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“Farm equipment is often difficult to find, and generally higher priced while farmers remain especially hesitant to buy new machinery.” 

However, combine sales were up in September compared to August this year, while total tractor sales fell, according to Curt Blades. 

Association of Equipment Manufacturers (AME) official, Blades said, “Total U.S. agriculture equipment sales in September were above the five-year average.” But sales were down in nearly all segments from the same time in 2021. 

“The ag equipment market, as with most markets for manufactured goods, is turbulent,” Blade evaluated. 

Farmers do want to take advantage of efficiency and technology new equipment offers especially with strong commodity markets. “However, supply chain difficulties continue to weigh on manufacturers’ deliveries,” Blade pointed out. 

Total farm tractor sales for September 2022 were down 12.8-percent from 2021, but still above sales in August.  

At the end of September, the Association of Equipment Manufacturers official said 210,540 total farm tractors had been sold this year. That’s down from 245,807 this time last year.  

Sales for two-wheel drive, less than 40-horsepower tractors were down 16.3-percent from 2021. Year to date, 140,790 tractors have been sold in this category, down from 170,715 at the same time last year.  

Two-wheel drive, 40 to 100 horsepower tractors sales were down 10.2 percent, from last year. Year to date, 49,468 tractors have been sold in this category, down from 56,445 at the same time last year.  

However, sales for two-wheel drive 100 horsepower tractors were up 9.6 percent. 18,146 “big” tractors have been sold, up from 16,257 at the same time last year.  

Four-wheel drive tractor sales are down 33.1 percent. A total of 2,136 four-wheel-drive tractors have been sold, down from 2,390 on the same date in 2021.  

Sales for self-propelled combines saw growth in September, up a modest 6.6-percent. A total of 4,555 combines have been sold, up from 4,406 by September a year ago.  

Shortages of combines, planters, and tractors are well understood by now, Blades pointed out. 

 But what about grain hauling equipment? “Not as dependent on microchips, perhaps, but it still requires labor and basic raw materials to be constructed,” according to Machinery Insider. 

Used-trailer sales tend not to be too seasonal, with the exception of spring planting season when overall auction volume is down.  

The number of trailers sold at auction the first quarter of 2022 were only 40 percent of what they were last year and just 25-percent of what was sold at auction in 2020.  

“No farmer wants to be stuck not being able to deliver $8 corn.” Machinery Insider officials said. “That incentive plus short supply pushed prices to historic highs.”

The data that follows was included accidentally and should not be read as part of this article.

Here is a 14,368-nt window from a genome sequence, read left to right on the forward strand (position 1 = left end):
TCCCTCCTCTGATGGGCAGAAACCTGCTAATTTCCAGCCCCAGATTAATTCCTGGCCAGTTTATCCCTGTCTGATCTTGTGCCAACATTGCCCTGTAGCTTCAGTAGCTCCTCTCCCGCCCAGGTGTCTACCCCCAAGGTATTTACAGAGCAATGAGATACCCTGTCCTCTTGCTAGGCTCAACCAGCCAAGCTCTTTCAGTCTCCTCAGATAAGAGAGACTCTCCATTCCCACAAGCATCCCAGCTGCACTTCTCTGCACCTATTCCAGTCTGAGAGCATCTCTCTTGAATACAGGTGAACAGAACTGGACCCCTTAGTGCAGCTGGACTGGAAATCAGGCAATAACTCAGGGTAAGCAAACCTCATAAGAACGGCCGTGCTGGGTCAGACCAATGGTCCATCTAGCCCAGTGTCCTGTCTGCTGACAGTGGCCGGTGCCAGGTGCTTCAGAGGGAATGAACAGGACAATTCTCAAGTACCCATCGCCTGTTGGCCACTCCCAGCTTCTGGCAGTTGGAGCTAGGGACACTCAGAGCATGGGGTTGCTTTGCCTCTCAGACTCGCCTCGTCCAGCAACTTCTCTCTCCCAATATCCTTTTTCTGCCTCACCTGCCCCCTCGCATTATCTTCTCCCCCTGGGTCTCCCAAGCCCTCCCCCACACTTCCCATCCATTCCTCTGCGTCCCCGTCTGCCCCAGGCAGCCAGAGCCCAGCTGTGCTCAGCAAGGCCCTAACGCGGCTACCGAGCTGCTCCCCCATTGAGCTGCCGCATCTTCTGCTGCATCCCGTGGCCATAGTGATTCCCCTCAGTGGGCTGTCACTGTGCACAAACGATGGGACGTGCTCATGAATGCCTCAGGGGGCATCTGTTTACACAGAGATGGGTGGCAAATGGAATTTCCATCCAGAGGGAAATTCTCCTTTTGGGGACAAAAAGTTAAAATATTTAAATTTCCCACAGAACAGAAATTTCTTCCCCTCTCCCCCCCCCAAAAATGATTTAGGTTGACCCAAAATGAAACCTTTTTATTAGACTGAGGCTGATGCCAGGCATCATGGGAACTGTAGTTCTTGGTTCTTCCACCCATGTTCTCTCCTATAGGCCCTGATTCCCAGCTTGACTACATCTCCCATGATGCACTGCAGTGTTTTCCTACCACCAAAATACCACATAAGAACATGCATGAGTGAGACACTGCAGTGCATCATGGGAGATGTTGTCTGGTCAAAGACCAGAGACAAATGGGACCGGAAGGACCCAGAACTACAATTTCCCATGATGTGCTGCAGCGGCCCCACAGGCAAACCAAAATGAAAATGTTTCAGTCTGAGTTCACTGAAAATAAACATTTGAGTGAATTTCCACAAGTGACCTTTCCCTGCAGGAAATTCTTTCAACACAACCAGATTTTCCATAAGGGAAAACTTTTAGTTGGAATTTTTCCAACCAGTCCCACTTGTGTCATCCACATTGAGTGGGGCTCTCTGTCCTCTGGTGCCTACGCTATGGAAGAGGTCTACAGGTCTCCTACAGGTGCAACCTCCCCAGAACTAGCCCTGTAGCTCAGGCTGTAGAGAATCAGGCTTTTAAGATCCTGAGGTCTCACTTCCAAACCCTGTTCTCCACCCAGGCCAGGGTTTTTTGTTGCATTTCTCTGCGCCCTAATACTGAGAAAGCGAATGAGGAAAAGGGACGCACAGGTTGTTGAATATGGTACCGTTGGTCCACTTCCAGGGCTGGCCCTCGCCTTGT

Average grain trailer values this year are 25 percent higher than in 2021, and 60 percent higher than in 2020.  

Manufacturers are sending new trailers out their doors at record levels. This resupply will eventually help moderate used-trailer values that have been strong this spring and summer. 

Used hopper bottom prices have been exceptionally strong the past five to six years even when other farm equipment was depressed. Compared with pre-2021 levels, today’s hopper bottoms average 13-percent to 18-percent higher.  

“This higher value, however, trails behind the astronomical prices now given for high-horsepower tractors and combines,” Machinery Insider evaluated. 

“Tri-axle trailers are increasingly sought after when hauling grain greater distances or facing long unloading waiting time,” officials said. “The extra 200 to 300 bushels that a tri-axle offers per load is enough to justify the higher cost.” 

“New or used, small or large, red or green or blue or purple, machinery supplies are tighter than a drum right now,” Machinery Insider repeated. “But there are exceptions when spending time on the internet searching equipment websites.”  

Model year 2019 and 2020 round balers are one of those exceptions. Between 2017 and 2020, cattle prices were stable. Corn, on the other hand, was cheap before a rocket ride late in 2020.  

That gave cattlemen nice profits sending them to dealers’ lots to upgrade their hay equipment. “Today balers purchased then are coming into dealers’ lot on trade. This provides an opportunity to find decent prices on late-model round balers.” Machinery Insider reported. 

“Well-equipped round balers are selling steady, but not at the level paid for tractors, combines and tillage equipment,” officials evaluated. 

These values reflect differences in how well equipped a baler is. For example, specialty crop or silage special machines sell for 15-percent to 30-percent more. Other features add to the price of a machine. 

Generally, for farmers looking to upgrade equipment, something off the manufacturer’s line is not possible unless ordered long ago.  

“Used quality pieces are out there,” officials reiterated. “Yet, with all that is happening in the ag industry, it’s hard to know how much to pay.” 

Estimating sale price has always been difficult, but with supply chain buckling, valuing equipment is harder than ever. “ 

“Each operation is different. So, purchasing typically comes down to what is needed most and can be afforded for added farm profit,” officials emphasized. 

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